SAN FRANCISCO (KGO) -- A newly-formed tropical storm named Hilary is making its rounds in the headlines. California will not see a hurricane making landfall. However, it will not be immune from the remnants of Hilary. There will be a threat of flooding rains across Southern California from Sunday through Tuesday.
As of 11 a.m. Wednesday, Hilary had winds of 40 mph and is expected to strengthen into a major Category 3 hurricane by Saturday morning. As Hilary moves north, she is expected to weaken dramatically. By the time she approaches the California-Mexico border, she will likely no longer be a tropical storm. The rapid intensification and weakening have to do with ocean water temperatures.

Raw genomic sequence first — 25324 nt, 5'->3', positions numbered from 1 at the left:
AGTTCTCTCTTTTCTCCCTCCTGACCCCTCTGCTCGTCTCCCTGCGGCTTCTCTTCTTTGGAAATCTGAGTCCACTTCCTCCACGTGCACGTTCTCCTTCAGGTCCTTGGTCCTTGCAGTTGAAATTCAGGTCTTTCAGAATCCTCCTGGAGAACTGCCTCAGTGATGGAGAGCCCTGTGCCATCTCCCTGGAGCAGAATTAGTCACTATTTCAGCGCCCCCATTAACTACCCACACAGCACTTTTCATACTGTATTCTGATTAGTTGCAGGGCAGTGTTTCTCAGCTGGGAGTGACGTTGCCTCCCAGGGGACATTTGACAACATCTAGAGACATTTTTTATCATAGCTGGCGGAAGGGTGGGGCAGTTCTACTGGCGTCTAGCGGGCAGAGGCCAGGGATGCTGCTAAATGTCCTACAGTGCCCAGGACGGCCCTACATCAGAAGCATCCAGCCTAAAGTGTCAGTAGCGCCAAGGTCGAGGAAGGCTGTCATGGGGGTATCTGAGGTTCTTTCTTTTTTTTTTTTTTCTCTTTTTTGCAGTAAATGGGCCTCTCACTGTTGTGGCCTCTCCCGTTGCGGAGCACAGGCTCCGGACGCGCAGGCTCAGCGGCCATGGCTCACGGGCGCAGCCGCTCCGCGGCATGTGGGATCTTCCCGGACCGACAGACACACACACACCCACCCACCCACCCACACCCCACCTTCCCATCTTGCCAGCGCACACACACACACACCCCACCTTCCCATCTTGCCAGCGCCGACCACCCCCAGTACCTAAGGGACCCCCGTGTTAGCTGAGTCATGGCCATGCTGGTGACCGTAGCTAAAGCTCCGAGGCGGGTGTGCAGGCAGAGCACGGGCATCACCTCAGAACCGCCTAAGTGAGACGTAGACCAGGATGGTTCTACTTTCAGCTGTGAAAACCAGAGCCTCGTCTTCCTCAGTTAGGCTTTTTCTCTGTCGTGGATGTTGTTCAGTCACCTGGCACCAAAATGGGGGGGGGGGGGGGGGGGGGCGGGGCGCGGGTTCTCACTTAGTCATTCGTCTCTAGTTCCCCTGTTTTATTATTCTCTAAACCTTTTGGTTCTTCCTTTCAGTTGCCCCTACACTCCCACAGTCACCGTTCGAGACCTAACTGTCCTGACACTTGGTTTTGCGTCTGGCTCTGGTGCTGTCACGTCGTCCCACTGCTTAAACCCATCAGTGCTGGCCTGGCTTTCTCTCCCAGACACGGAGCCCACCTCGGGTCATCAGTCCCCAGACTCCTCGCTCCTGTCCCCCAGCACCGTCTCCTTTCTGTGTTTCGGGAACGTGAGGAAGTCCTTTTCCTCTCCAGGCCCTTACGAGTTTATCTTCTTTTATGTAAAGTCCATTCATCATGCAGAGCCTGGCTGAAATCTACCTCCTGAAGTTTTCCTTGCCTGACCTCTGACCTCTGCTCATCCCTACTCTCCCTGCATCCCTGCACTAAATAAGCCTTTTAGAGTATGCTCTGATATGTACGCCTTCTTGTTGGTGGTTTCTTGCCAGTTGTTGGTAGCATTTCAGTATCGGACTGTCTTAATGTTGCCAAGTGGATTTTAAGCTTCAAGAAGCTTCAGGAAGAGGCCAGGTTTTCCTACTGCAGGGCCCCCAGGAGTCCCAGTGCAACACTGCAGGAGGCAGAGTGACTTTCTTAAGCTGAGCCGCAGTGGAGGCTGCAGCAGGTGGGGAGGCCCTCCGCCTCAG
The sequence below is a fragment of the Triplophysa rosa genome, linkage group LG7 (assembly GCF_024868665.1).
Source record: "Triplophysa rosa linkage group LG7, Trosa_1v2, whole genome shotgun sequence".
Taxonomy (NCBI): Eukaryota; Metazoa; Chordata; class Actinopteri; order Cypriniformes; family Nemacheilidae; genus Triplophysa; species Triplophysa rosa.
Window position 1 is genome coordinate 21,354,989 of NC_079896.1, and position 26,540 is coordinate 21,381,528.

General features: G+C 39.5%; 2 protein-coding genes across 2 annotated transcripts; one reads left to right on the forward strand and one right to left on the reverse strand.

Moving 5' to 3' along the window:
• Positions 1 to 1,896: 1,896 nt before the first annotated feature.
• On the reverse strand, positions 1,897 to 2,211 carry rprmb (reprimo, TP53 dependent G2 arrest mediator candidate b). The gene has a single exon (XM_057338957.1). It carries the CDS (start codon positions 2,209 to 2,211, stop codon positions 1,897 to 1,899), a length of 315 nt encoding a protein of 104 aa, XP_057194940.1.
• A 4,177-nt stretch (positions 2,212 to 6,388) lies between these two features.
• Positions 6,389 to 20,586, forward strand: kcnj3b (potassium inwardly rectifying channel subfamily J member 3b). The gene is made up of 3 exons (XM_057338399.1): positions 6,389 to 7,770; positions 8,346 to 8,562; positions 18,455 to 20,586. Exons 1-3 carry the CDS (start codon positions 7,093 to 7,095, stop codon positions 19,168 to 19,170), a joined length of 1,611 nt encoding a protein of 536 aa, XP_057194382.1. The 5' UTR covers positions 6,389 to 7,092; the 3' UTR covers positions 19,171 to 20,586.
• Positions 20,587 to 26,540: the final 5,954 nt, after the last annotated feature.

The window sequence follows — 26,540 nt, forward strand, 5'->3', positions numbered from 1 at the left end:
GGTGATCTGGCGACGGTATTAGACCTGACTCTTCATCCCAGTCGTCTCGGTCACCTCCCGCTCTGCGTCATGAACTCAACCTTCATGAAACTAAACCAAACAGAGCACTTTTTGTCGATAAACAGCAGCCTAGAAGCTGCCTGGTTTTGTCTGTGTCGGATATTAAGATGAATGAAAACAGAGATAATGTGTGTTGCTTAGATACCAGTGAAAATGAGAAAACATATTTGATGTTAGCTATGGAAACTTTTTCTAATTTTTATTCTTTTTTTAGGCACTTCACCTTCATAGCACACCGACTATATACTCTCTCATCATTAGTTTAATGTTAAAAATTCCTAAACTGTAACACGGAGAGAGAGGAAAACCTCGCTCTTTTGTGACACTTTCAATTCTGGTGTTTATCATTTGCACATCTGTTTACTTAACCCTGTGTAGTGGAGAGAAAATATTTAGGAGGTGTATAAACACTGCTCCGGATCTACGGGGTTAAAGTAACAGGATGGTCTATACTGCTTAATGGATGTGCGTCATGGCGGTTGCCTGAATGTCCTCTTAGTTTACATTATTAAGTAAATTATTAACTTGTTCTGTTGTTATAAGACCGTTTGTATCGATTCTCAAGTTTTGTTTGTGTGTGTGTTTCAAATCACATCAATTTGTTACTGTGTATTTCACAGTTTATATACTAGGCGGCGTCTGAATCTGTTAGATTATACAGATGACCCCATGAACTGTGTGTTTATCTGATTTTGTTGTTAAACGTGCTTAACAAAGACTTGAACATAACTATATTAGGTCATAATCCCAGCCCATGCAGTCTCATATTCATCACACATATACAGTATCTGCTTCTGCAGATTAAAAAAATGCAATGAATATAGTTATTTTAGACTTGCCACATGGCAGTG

Hurricanes require ocean temperatures above 80 degrees to survive. Hilary is currently sitting in 85-degree water and will remain in those warm waters through Saturday. That is why we anticipate a rapid strengthening. As Hilary moves closer to Baja California, ocean temperatures will quickly cool into the 70s and eventually the 60s along the California coast.
That temperature drop may not seem like a lot but ocean temperatures in the 70s will essentially kill Hilary and water in the 60s will never support a tropical system. Thus, we see a very rapid weakening as the system approaches the California-Mexico border.
The remnants of Hilary will still be a threat to Southern California Sunday through Tuesday. NOAA has outlined a large portion of SoCal for the threat of flash flooding.
We are likely to see increased clouds and increased humidity Sunday through Tuesday due to the remnants of Hilary. We will monitor the track of this storm and any small shifts would mean an increased chance for light rain here Monday and Tuesday. That is something we will fine-tune in the coming days.
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